Unless you purchase your live plant from a boutique nursery, chances are it will be potted in commercial soil containing some pesticides. We always re-pot our plants in organic soil free from chemicals and rinse the plant in soapy water to wash any residue from the leaves.

Although chameleons rarely nibble on plant matter (although we have had Veiled chameleons eat leaves), the insects that are in their cage do. And what is in the tummies of the insects is by proxy in the tummy of the chameleon, so you want to be sure the plant contains no chemicals or pesticides.

We also want to mention that you don’t need to provide a water dish for your pet chameleon. They actually don’t recognize water dishes as sources of hydration and are also very rarely down on the bottom of their cage, so it is unnecessary.

Your chameleon will drink water from the leaves in its enclosure, so you just need to be sure to have a good drip system in place. We’ll go into more detail on that momentarily.

What type of lighting will my chameleon’s habitat require?

You’ll want two types of lighting in your chameleon’s habitat – a heat/basking light and a good quality UVB light. We prefer halogen flood bulbs for basking, generally in the 75w range. Avoid infra-red bulbs, and never use spot bulbs as the beam is too small and intense. A flood bulb spreads the light and heat much more effectively.

Some say that chameleons don’t require a source of heat, but we disagree, and our results have been impressive. We provide our chams with options and allow the lizard to choose–and you’d be amazed how often our’s will bask–even montane species (from the mountains).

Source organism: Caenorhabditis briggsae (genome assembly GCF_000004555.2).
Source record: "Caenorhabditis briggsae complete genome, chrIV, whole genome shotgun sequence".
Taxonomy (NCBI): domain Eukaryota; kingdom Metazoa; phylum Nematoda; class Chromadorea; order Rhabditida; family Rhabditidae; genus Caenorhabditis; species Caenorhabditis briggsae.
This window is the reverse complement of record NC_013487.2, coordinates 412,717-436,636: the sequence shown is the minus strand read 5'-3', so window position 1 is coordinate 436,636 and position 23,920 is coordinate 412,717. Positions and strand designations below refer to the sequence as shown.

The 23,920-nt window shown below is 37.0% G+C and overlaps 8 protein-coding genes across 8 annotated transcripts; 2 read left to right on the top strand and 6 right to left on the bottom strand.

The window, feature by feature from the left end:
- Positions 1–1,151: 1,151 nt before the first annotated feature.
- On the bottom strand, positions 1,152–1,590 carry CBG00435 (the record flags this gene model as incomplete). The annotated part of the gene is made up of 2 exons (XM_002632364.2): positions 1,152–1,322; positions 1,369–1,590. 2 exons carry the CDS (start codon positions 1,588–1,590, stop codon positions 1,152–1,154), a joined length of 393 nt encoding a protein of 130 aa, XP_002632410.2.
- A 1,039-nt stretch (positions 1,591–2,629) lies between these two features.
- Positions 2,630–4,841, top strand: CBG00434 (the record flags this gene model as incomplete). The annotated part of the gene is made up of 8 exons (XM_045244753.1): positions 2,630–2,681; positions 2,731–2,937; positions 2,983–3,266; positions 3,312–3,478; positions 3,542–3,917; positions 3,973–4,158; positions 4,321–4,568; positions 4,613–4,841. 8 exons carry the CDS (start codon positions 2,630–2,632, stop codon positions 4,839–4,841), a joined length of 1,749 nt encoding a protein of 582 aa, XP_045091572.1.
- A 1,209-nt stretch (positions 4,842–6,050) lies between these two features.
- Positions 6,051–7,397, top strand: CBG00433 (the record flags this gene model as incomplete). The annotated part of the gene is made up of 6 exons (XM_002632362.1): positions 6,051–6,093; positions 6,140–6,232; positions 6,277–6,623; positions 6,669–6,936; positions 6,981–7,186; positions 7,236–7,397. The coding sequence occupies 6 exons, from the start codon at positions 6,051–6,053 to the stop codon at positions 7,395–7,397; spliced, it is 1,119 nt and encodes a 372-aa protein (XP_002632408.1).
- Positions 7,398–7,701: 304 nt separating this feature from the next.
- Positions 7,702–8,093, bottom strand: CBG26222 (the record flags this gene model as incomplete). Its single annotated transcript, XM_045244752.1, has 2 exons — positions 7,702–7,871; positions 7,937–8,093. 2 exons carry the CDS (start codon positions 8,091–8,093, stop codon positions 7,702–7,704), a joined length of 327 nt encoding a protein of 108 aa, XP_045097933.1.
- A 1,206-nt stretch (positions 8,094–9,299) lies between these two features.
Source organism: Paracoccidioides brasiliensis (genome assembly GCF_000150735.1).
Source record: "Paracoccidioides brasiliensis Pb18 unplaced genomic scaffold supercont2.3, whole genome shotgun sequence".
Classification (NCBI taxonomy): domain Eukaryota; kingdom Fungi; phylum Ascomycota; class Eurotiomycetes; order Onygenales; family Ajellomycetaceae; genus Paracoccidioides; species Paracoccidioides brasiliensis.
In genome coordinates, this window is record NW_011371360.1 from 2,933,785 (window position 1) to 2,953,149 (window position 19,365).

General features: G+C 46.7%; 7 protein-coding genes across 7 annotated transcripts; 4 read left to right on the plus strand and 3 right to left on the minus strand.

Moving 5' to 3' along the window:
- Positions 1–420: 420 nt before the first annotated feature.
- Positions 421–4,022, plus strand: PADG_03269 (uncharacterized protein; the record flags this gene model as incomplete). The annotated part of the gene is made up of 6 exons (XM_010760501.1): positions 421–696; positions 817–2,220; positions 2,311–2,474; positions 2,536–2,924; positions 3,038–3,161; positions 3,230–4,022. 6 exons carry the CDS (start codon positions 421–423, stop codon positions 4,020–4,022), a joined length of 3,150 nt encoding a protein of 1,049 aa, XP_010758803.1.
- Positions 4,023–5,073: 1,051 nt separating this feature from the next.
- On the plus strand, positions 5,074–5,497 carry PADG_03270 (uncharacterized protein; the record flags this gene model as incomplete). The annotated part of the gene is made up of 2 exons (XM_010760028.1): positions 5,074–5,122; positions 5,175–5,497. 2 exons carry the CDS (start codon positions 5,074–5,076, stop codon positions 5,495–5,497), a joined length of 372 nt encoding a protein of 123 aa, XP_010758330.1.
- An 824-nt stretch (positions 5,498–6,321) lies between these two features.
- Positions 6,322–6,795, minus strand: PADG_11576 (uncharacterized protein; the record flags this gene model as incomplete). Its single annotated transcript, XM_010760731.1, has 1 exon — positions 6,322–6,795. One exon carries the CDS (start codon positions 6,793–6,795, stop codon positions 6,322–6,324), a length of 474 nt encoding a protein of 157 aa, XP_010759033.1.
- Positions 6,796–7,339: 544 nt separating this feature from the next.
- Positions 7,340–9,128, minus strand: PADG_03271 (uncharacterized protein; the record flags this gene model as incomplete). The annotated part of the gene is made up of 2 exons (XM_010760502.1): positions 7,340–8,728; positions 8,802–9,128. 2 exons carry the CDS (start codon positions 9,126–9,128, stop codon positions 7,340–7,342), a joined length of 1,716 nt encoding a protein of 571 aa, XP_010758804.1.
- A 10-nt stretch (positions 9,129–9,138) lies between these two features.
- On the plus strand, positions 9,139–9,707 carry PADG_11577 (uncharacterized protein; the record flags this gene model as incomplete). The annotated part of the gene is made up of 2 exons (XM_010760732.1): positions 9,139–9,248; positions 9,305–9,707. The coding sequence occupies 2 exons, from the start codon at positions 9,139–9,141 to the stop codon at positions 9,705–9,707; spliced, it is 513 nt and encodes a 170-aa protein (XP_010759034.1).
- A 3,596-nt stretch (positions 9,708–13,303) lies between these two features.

Our favorite ultraviolet (UVB) bulb is a Reptisun 5.0. You can purchase these in Compact Fluorescent or regular fluorescent variations. We’ve exclusively used this type of bulb very successfully in our breeding programs.

Make sure that the plants within the chameleon’s enclosure are arranged so that your chameleon can get to within 4-6 inches of the UVB bulb. Any closer and you risk your chameleon getting burned accidentally, and any farther away and the UVB rays dissipate in quality and become nearly useless.

I tend to place the UVB lighting across the middle of the top, and the basking bulb in a corner, so that the other side of the habitat is cooler. This allows your chameleon to thermoregulate–a fancy word for letting it choose the temperature it wants.

How do I maintain the proper temperature and humidity levels?

For the most part, unless you live somewhere with extreme climates, room temperature should be a fine ambient temperature for your chameleon’s habitat.

Anywhere in the 70’s is usually ideal. However, you definitely want to make sure that the heat light you have set up on top of the cage creates a warmer area that stays around 90 to 100 degrees Fahrenheit.

We recommend purchasing a reptile temperature gun to make sure you are achieving proper heat levels within the basking area. This tool is pretty much required for any reptile owner.

chameleon care kit
Backwater Reptiles does in fact sell complete chameleon care kits. You can purchase them at the bottom of any chameleon for sale page.

As far as humidity is concerned, you’ll want to mist the enclosure daily. This can be achieved by manually spraying inside the enclosure once or twice each day. Or if you are not home most of the time, you can also buy a simple drip system that provides a steady source of dripping water into the cage.

Some people even splurge for a pricier automatic cage mister. These machines can be put on timers and you won’t even have to think about needing to mist your chameleon’s cage. Everything will be done automatically which is very convenient.